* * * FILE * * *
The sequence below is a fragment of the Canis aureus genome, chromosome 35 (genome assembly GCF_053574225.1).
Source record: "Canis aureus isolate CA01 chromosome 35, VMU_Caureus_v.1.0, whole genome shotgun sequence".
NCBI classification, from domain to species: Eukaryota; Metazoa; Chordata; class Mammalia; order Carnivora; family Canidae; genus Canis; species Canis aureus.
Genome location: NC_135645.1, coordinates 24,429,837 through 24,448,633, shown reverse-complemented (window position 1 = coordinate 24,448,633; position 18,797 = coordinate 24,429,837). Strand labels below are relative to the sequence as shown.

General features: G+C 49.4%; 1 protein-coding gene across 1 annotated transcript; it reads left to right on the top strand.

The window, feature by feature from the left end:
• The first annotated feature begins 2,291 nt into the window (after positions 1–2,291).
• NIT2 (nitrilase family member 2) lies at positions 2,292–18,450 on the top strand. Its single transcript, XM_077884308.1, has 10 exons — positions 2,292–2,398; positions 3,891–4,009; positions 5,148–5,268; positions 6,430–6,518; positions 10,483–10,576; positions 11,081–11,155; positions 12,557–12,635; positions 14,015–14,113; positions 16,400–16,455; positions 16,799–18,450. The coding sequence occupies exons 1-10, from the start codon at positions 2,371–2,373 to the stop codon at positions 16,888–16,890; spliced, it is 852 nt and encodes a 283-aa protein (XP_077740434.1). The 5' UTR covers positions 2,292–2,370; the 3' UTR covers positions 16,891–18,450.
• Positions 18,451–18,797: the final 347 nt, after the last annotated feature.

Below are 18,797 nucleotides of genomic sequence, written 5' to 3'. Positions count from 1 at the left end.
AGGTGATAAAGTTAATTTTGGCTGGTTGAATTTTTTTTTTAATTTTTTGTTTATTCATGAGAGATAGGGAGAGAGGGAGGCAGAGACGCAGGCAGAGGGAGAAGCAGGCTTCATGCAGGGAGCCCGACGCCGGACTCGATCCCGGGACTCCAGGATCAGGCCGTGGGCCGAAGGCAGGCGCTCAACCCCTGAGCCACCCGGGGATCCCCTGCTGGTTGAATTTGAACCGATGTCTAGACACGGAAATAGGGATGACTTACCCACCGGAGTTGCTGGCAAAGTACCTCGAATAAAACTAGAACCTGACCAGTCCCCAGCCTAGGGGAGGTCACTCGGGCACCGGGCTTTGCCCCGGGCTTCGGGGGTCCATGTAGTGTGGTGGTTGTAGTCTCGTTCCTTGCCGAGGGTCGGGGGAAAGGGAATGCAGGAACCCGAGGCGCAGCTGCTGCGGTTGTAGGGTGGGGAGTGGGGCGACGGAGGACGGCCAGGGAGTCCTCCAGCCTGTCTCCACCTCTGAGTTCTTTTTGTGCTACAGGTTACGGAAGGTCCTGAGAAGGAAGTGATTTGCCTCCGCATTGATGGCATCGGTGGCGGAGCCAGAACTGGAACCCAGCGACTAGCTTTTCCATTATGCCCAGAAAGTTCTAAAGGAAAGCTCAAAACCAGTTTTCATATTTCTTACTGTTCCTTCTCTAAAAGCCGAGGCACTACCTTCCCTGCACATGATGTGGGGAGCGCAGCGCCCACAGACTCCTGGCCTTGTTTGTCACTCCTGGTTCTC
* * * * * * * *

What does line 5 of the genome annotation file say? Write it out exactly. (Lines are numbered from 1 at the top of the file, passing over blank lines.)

General features: G+C 49.4%; 1 protein-coding gene across 1 annotated transcript; it reads left to right on the top strand.